Syncing yourself to Global Administrator in Azure Active Directory

This blog describes a vulnerability discovered by Fox-IT last year in Azure AD Connect, which would allow anyone with account creation privileges in the on-premise Active Directory directory to modify the password of any cloud-only account in Azure AD. Because of the way accounts are commonly configured, this could often enable an attacker to take … Continue reading Syncing yourself to Global Administrator in Azure Active Directory

Getting in the Zone: dumping Active Directory DNS using adidnsdump

Zone transfers are a classical way of performing reconnaissance in networks (or even from the internet). They require an insecurely configured DNS server that allows anonymous users to transfer all records and gather information about host in the network. What not many people know however is that if Active Directory integrated DNS is used, any … Continue reading Getting in the Zone: dumping Active Directory DNS using adidnsdump

Compromising Citrix ShareFile on-premise via 7 chained vulnerabilities

A while ago we investigated a setup of Citrix ShareFile with an on-premise StorageZone controller. ShareFile is a file sync and sharing solution aimed at enterprises. While there are versions of ShareFile that are fully managed in the cloud, Citrix offers a hybrid version where the data is stored on-premise via StorageZone controllers. This blog … Continue reading Compromising Citrix ShareFile on-premise via 7 chained vulnerabilities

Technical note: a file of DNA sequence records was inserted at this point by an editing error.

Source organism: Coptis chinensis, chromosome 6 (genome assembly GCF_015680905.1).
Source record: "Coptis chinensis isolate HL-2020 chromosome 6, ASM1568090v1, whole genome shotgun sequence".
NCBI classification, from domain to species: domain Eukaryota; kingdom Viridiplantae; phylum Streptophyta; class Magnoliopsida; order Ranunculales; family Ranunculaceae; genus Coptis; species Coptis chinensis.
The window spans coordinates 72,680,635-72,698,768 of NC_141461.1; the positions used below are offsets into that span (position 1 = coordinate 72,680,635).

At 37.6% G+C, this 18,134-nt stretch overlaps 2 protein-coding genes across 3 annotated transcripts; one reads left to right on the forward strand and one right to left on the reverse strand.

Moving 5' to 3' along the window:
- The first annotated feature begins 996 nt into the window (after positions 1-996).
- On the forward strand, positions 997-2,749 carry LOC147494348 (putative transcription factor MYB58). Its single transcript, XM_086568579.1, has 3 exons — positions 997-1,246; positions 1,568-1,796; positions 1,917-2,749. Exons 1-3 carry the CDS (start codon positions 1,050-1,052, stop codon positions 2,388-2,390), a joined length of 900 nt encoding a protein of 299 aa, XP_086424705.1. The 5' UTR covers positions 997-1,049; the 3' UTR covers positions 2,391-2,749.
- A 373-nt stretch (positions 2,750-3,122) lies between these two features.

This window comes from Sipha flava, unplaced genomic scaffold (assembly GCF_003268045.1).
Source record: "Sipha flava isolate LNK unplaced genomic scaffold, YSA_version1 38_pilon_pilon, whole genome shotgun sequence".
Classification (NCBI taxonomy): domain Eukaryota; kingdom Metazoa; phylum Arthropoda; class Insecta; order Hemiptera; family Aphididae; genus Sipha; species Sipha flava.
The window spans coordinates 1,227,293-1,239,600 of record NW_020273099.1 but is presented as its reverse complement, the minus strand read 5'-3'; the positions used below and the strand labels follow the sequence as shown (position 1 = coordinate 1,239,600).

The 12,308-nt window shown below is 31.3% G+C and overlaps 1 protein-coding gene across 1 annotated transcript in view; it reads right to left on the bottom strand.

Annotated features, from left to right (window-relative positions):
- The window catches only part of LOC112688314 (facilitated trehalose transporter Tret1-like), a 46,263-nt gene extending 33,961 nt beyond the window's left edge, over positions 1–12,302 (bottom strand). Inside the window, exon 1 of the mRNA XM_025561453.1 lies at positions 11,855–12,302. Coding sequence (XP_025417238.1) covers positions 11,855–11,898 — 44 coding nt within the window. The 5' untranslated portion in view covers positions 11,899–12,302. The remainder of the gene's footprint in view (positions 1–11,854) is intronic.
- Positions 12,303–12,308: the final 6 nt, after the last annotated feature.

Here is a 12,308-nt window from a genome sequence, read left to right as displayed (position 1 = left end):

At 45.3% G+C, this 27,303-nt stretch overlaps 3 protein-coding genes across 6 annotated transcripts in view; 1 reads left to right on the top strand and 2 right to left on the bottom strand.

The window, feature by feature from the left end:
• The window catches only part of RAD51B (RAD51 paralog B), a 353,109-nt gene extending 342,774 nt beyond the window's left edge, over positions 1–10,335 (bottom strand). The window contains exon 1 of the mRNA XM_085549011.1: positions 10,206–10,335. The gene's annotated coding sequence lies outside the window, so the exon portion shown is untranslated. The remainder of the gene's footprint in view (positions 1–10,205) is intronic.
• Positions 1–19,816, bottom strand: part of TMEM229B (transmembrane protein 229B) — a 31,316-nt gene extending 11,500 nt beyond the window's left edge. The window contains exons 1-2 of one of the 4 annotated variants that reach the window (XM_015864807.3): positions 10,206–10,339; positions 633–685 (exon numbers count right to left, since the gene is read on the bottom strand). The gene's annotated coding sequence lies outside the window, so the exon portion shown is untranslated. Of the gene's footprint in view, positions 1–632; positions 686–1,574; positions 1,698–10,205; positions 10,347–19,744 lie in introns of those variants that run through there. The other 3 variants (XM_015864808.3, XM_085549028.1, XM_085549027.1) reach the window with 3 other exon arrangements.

mitm6 – compromising IPv4 networks via IPv6

While IPv6 adoption is increasing on the internet, company networks that use IPv6 internally are quite rare. However, most companies are unaware that while IPv6 might not be actively in use, all Windows versions since Windows Vista (including server variants) have IPv6 enabled and prefer it over IPv4. In this blog, an attack is presented … Continue reading mitm6 – compromising IPv4 networks via IPv6

Relaying credentials everywhere with ntlmrelayx

Insecurities in NTLM Authentication have been known about for over 15 years. The protocol can be abused to hijack a victim’s session through a process called “relaying”, which abuses a victim’s credentials by forwarding them to a different service than intended. NTLM authentication is still supported and enabled by default in many cases, even though it has been replaced as default authentication method by the more secure Kerberos. In this blog we will demonstrate relaying credentials to LDAP, IMAP and MSSQL with Ntlmrelayx, a Fox-IT extension to the well-known smbrelayx tool.